Speaking from the Shamrock Foundation Golf Tournament, head coach Brad Stevens gave fans a sneak peek into where the Celtics are coming out of the off-season and where they’re heading entering training camp.
Per Stevens, more or less, the team heads into camp healthy. Jayson Tatum has recovered from his ankle injury that cut short his Team USA campaign in China. Kemba Walker has taken it easy since the FIBA World Cup, but is ready to ramp things up next week. Romeo Langford, who missed the Vegas Summer League nursing a torn thumb ligament, has been “fine for a month.” Tacko Fall twisted his knee during two-on-two drills, but should be cleared to be a full participant by the end of the week.
Danny Ainge’s top priority this offseason? Keep Brad Stevens happy.— Guy Boston Sports (@GuyBostonSports) September 7, 2019
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What seemed to be on Stevens’ mind heading into the start of the 2019-2020 season was not so much the Celtics’ physical health, but their mental. The weight of great expectations combined with chemistry issues seemed to derail last year’s team, but Stevens is aware that every season has its challenges.
“There’s always going to be noise. I think no matter what the expectations are, whether you’re projected to be not very good or you’re projected to be really good, the bottom line is that there’s noise everywhere and that just increases year to year,” Stevens said. “To be honest, especially with the amount of attention, the amount of media, the amount of social media, and the amount of instant feedback.”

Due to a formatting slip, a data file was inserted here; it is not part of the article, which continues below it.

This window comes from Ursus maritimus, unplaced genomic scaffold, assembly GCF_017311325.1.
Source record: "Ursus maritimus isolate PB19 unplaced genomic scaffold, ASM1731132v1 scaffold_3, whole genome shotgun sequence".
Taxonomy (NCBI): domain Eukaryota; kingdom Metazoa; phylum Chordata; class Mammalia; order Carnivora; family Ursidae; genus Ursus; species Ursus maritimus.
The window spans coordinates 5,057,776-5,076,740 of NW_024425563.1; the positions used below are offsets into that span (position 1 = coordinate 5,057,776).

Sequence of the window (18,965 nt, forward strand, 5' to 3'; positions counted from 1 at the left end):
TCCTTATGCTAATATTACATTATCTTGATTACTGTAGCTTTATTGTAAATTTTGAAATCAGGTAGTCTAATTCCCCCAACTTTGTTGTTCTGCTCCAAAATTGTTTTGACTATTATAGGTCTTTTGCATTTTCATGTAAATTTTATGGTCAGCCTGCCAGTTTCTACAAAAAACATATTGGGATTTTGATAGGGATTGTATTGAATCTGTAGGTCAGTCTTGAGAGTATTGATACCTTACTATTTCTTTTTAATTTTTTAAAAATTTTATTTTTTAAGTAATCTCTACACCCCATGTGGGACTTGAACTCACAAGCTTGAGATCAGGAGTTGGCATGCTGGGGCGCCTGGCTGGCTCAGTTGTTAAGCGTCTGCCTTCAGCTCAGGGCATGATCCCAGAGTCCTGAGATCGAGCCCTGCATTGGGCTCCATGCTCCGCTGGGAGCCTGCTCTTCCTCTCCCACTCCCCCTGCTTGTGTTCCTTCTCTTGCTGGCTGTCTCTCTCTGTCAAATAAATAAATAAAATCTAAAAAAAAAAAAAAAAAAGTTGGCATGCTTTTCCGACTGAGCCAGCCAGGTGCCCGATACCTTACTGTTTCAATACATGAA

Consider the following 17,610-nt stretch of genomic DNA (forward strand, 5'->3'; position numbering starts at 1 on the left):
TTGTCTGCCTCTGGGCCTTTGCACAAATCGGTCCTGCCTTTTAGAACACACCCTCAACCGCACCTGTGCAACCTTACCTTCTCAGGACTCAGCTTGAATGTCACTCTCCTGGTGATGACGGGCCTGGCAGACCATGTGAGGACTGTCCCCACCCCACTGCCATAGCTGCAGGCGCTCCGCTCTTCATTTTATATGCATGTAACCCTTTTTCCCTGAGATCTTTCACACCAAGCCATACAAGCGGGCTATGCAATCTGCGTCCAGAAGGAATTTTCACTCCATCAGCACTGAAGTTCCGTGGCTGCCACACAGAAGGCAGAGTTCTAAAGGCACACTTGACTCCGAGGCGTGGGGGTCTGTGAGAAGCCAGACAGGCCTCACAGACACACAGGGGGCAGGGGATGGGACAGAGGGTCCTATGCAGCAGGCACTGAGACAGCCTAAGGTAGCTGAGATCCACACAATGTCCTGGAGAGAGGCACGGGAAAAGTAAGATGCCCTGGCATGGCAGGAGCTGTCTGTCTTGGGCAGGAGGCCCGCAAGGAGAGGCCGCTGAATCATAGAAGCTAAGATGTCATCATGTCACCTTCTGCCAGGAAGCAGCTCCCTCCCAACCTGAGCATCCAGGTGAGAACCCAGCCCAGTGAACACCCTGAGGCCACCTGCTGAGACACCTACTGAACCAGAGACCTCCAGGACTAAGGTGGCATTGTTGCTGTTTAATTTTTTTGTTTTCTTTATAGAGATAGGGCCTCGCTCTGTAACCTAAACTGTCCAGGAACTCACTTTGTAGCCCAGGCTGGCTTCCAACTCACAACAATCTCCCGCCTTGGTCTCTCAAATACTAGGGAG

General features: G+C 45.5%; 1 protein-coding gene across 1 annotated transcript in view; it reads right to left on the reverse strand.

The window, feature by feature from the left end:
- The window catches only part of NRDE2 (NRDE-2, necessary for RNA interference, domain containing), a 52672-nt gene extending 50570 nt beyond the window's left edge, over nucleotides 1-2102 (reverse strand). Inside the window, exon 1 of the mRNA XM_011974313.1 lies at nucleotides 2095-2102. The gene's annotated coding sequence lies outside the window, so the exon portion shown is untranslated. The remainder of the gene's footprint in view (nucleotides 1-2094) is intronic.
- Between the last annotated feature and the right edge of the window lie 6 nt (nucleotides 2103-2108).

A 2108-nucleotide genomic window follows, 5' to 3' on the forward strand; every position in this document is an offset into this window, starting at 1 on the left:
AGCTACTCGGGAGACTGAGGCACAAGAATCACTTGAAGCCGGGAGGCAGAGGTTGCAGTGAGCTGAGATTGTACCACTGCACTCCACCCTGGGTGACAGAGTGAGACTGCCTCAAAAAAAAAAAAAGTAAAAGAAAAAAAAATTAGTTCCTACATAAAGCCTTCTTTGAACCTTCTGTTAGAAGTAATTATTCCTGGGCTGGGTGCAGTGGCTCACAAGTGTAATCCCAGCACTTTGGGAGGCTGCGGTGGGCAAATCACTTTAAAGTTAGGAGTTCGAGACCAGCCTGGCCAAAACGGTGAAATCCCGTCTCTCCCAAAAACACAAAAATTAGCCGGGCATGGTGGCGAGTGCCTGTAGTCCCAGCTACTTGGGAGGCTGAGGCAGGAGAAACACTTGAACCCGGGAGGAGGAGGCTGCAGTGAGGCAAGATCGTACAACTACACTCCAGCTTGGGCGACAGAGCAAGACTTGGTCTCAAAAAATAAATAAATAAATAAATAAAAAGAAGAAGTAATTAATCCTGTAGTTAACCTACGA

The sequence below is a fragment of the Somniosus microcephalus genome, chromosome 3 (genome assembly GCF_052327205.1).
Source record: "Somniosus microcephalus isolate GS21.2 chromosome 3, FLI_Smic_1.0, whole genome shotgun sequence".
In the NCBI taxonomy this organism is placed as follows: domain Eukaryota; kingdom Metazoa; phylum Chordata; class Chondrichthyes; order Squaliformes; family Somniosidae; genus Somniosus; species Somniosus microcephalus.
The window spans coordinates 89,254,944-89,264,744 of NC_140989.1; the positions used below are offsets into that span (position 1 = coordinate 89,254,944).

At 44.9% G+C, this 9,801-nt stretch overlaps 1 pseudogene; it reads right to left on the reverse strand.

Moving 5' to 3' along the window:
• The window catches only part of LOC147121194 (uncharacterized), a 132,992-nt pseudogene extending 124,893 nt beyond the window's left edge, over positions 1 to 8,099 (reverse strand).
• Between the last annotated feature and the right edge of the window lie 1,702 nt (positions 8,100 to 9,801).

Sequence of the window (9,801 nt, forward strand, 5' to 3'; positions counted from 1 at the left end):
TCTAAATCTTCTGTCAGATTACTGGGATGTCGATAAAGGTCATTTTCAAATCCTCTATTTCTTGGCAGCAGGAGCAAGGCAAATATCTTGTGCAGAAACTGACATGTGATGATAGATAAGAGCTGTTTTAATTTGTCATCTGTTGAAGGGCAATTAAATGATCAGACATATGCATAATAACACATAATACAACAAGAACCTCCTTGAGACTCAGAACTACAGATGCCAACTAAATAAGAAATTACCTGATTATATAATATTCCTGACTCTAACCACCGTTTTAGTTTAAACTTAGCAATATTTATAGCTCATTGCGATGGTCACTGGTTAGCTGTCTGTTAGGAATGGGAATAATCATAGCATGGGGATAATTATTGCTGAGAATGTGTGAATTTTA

“So, I think that that’s one of the things that over time, everybody has to get used to, just being able to sift through what’s important, what’s not and trying to be as good as we can be together is all we’re trying to focus on.”
Heading into last year, there was no doubt that the players had put in work over the summer to boost their individual games. Tatum famously worked out with Kobe Bryant. Jaylen Brown spent time with Tracy McGrady. This summer has been different. There have been multiple reports that much of the team has spent time working out together in Boston, particularly Gordon Hayward who usually spends his time in San Diego. For Stevens, it’s not as important that they worked hard during the off-season; it’s that they worked hard together:
“My biggest thing is not about what they look like, it’s about what they’ve invested, what they’ve put in, you know, some sweat equity together and just to be ready to roll together,” Stevens said. “And there’s been a lot of guys that have worked really hard. That’s not different than other summers, and if they weren’t here, that’s okay too. They’ve been working hard wherever they’ve been. So I think at the end of the day, putting all those investments together and then kind of making sure the lens is focused ... It’s about we, it’s about being the best that we can be.”
Stevens’ acute awareness seems to be a direct product of last year’s drama. Many experts and pundits had slotted Boston as a contender. After a trip to The Eastern Conference Finals and LeBron James’ departure to the west, the Celtics were primed for an extended championship window. All-Stars Kyrie Irving and Gordon Hayward were returning from injury and Boston’s young core would have another year under their belt. An autopsy of their second round exit and subsequent departures by Irving and Al Horford revealed a team in turmoil. Now, it seems as if the franchise has hit the reset button.
“I said this the other day: my care is that we play with great effort and togetherness. That is it. That’s what we’re looking for. That’s what we want to be,” Stevens said of this fresh start. “All the technical basketball plays and system and all that stuff, that stuff will figure itself out. I feel like we’re at a good foundation there, but we gotta play like a Boston team should.”